By Sara Paulson [Health First]
Health First Cancer Institute Patient Celebrates End of Her Chemo by Ringing Bell, a Symbolic Goal and Gesture for Those Fighting Cancer
Julie Osborne approached the metal bell anchored to the wall and jokingly asked if a rendition of the 1979 disco track, “Ring My Bell” was in order. With her husband, Bob, and care team eagerly grinning, she dabbed the corners of her eyes with a tissue before grasping the thickly braided ivory rope. The first yank didn’t deliver any clangs, just laughs. But on Osborne’s second try, a metal echo pierced the air, followed
“I made it through chemo!” exclaimed Osborne, pumping her fist, minutes after finishing her final aggressive chemotherapy for Stage II breast cancer. “Good luck everybody – you will, too.”
The small bell, anchored on the wall at the second-floor nurses’ station, is easy to miss. But its symbolism isn’t. For those at the Health First Cancer Institute in Titusville – and other cancer patients completing treatment – it signifies hope and healing.
“You graduated,” Jeanette Cullen, Osborne’s shopping buddy, whispered alongside husband Bob and Osborne’s care team.
A Top Team
While a lumpectomy and other treatments still await to help prevent a recurrence of the disease, the most grueling of chemo appeared to be behind Osborne that stifling hot August day. “I can rest and relax and lay out by the pool and pretend I’m a goddess,” she said. Osborne wasn’t alone in the juxtaposition of emotions. Battling cancer isn’t a solo fight – it’s something an entire team of healthcare providers are vested in, both physically and emotionally.
“They’re really great, great compassionate people,” said Osborne, under the care of Health First Medical Group Hematology/Medical Oncologist Dr. Asish Dalal. “Whether it be breast cancer or a brain tumor, I think you’ve really got to have a special skill set in order to handle that.” Kim Rowley, Health First Medical Group Chemo Infusion RN, said seeing her “model patient” ring the end-of-chemo bell was a must. “It’s awesome, watching them do that,” Rowley said. “It makes it worth it.”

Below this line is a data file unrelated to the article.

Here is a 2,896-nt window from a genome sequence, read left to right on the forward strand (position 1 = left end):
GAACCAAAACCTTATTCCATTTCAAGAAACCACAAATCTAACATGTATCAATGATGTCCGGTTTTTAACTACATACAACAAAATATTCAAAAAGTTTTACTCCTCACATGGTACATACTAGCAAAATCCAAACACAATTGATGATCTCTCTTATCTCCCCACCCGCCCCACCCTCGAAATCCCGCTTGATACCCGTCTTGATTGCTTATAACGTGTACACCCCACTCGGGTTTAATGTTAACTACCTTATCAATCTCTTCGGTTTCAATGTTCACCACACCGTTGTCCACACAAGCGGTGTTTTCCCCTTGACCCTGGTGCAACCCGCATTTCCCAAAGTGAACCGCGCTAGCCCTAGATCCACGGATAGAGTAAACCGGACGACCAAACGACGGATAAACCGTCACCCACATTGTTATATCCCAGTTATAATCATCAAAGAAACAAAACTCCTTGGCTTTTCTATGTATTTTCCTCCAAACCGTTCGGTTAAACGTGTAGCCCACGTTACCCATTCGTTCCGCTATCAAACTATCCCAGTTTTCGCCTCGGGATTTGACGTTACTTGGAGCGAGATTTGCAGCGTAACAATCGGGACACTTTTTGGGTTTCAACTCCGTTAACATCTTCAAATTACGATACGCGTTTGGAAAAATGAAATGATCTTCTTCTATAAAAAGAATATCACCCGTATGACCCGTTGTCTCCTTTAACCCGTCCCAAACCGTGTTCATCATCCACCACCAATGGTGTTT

According to the nonprofit organization breastcancer.org, one in eight U.S. women will develop breast cancer in her lifetime. It’s the second-highest rate of cancer deaths in women, behind lung cancer. It was during a March shopping excursion Osborne discovered the thick, nickel-sized lump while trying on a blouse. The next day, she saw her doctor, who ordered a series of tests. Soon, she had a diagnosis – Stage II breast cancer. She immediately thought of her daughter. Mandi, now 41, had already lost her father and then her stepfather to cancer.
“My first thought was, ‘She is not going to have another parent die of cancer,’” Osborne said. “I told her, ‘Eventually, I’m going to die of old age or something like that. But it’s not going to be of cancer.’ ”
Showing Strength and Support
Since Osborne’s cancer is HER2-positive, aggressive therapy was prescribed. (According to breastcancer.org, this strain tends to grow faster and is more likely to spread and recur.) The four-drug chemo cocktail was tapped to shrink the tumor prior to a lumpectomy scheduled for September. “It’s an all-day process,” Osborne said of treatment, done every three weeks. Radiation and more chemo – a single drug this time – will follow for a bit as proactive measures. Her husband, Bob, 73, a retired director of engineering from the space shuttle era, has remained a constant source of support.